Archive for Thursday, November 29, 2007

Officials hail project’s end

November 29, 2007

The cones have been cleared for a few weeks now, but the official end of the Main Street project came Wednesday in a long-awaited ribbon-cutting ceremony.

City officials, Kansas Department of Transportation representatives and Leavenworth-Lansing Area Chamber of Commerce members gathered at the First National Bank at Main and Mary streets to mark the completion of the $17 million project that began in May 2006.

Mayor Kenneth Bernard, center, cuts through a red ribbon Wednesday, Nov. 28, during the Main Street ribbon-cutting ceremony at First National Bank, Main and Mary streets. Holding the ribbon at Bernard's right are Kansas Secretary of Transportation Deb Miller and Lexeco Inc. president Greg Kaaz. The ceremony marked the official completion of the $17 million Main Street Enhancement Project that began in May 2006.

Mayor Kenneth Bernard, center, cuts through a red ribbon Wednesday, Nov. 28, during the Main Street ribbon-cutting ceremony at First National Bank, Main and Mary streets. Holding the ribbon at Bernard's right are Kansas Secretary of Transportation Deb Miller and Lexeco Inc. president Greg Kaaz. The ceremony marked the official completion of the $17 million Main Street Enhancement Project that began in May 2006.

"When we started the project, we all knew we'd go through trials and tribulations," Mayor Kenneth Bernard said at the beginning of the ceremony.

He went on to say that the project was handled so efficiently that it was much easier than he expected.

Bernard said that as a result of the construction project on Main Street, which included work such as widening the roadway, a bridge replacement and new curbs, guttering and sidewalks, Lansing residents would soon see economic progress in other areas.

Joining the celebration was Deb Miller, Kansas Secretary of Transportation. Miller said the partnership between Lansing and KDOT is what made the Main Street, project so successful. Not only were the work relationships good, but Miller said Lansing's dedication to the project, especially the willingness to contribute 20 percent of costs, was greatly appreciated.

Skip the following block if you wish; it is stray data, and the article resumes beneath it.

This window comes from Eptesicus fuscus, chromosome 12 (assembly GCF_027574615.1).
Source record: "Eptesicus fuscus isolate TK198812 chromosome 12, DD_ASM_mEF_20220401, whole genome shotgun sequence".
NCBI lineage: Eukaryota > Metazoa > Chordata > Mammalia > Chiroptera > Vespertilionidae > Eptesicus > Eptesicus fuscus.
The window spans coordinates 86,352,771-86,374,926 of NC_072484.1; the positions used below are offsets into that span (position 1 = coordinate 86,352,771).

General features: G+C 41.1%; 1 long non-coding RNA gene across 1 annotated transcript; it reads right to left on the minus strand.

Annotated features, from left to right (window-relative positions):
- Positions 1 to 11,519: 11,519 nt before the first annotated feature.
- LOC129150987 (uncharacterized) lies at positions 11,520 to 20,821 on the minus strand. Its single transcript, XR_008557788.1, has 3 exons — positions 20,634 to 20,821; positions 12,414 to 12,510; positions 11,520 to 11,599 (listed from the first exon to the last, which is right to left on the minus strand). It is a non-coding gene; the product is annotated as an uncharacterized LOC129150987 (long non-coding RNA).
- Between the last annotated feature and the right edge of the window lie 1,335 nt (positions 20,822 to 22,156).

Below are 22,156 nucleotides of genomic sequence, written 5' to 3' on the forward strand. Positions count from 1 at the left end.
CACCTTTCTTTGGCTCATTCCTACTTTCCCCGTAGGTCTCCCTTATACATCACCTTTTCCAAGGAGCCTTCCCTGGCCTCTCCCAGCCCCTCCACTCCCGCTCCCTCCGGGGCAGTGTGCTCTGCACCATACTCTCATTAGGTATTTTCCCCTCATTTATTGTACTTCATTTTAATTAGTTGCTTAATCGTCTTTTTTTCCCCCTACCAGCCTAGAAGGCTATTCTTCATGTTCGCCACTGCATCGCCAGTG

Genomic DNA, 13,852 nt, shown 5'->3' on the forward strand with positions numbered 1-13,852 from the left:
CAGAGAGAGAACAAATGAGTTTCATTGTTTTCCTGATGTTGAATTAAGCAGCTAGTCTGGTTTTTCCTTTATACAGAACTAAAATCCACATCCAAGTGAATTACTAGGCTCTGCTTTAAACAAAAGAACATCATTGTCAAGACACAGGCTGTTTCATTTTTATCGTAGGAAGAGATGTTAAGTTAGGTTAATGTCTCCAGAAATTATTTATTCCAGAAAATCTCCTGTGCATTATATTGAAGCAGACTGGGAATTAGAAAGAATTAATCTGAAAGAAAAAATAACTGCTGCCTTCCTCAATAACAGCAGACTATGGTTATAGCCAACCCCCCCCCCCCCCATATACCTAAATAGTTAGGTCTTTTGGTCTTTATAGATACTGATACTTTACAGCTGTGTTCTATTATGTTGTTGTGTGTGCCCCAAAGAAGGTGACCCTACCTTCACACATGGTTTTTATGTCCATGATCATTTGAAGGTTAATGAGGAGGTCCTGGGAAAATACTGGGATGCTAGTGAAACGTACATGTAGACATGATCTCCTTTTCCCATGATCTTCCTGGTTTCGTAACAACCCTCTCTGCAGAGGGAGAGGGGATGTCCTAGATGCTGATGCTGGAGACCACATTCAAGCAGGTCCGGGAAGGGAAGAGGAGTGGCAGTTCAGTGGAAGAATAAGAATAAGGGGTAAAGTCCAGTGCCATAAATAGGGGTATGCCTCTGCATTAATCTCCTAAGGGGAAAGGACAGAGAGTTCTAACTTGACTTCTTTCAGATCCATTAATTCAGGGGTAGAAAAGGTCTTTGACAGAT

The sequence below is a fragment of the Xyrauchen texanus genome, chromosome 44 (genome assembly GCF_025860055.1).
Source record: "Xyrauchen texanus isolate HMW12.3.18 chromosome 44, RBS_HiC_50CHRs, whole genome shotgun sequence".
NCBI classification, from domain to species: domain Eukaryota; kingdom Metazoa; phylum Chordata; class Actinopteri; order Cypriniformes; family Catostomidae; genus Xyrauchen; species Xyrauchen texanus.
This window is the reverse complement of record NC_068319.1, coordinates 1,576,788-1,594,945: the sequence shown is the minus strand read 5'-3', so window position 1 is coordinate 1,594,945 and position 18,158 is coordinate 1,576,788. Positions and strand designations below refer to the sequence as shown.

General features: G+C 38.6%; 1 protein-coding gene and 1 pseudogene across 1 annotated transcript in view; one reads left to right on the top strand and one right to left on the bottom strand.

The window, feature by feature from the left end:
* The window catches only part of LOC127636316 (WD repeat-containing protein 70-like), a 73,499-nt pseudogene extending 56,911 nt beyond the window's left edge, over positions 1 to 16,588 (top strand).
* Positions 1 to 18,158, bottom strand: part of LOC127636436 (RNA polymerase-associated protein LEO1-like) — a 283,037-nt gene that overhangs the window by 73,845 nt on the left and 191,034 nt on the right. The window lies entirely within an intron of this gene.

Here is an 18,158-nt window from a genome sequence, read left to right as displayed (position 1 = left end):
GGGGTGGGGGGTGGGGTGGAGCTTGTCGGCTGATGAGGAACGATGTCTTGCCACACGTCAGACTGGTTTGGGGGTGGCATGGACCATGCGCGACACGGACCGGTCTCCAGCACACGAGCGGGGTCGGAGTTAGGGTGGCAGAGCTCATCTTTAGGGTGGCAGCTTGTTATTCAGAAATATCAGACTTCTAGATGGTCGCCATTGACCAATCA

In 20 years, Miller said Lansing can expect to see the traffic along Main Street double, and then all the hardships the residents and businesses had to endure during construction will seem worth it.

"Citizens are going to be glad the project got done and got done the way it did," she said.

Throughout the project, there were 35,000 hours of personnel time logged, 830 truckloads of cement, 2,000 truckloads of asphalt and 1.7 miles of sewer pipe laid said Greg Kaaz, president of Lexeco Inc., the lead contractor on the project. He said it took a lot of hard-working people to finish the project, and he said he was fortunate to have been able to work with people who were willing to put so much time in from the beginning.

In an earlier interview, Ken Miller, project liaison for the Main Street Project, said the ribbon ceremony was like a last hurrah. He said it was a good feeling to be able to get everyone together to celebrate each other's contributions.

The most challenging part of the project, Ken Miller said, was knowing exactly what was going to happen next. He said staying ahead of the project was important when it can to communicating changes or potential roadblocks to the residents and businesses of Lansing.

Overall though he said that knowing that the project has finally come to end feels "great." He said he is most thankful for the fact that throughout the 18-month process not one crewmember was significantly injured.

Now everyone that travels up and down Main Street each day, Ken Miller said, will hopefully get the same feeling of pride as he does in the work the city has accomplished together.

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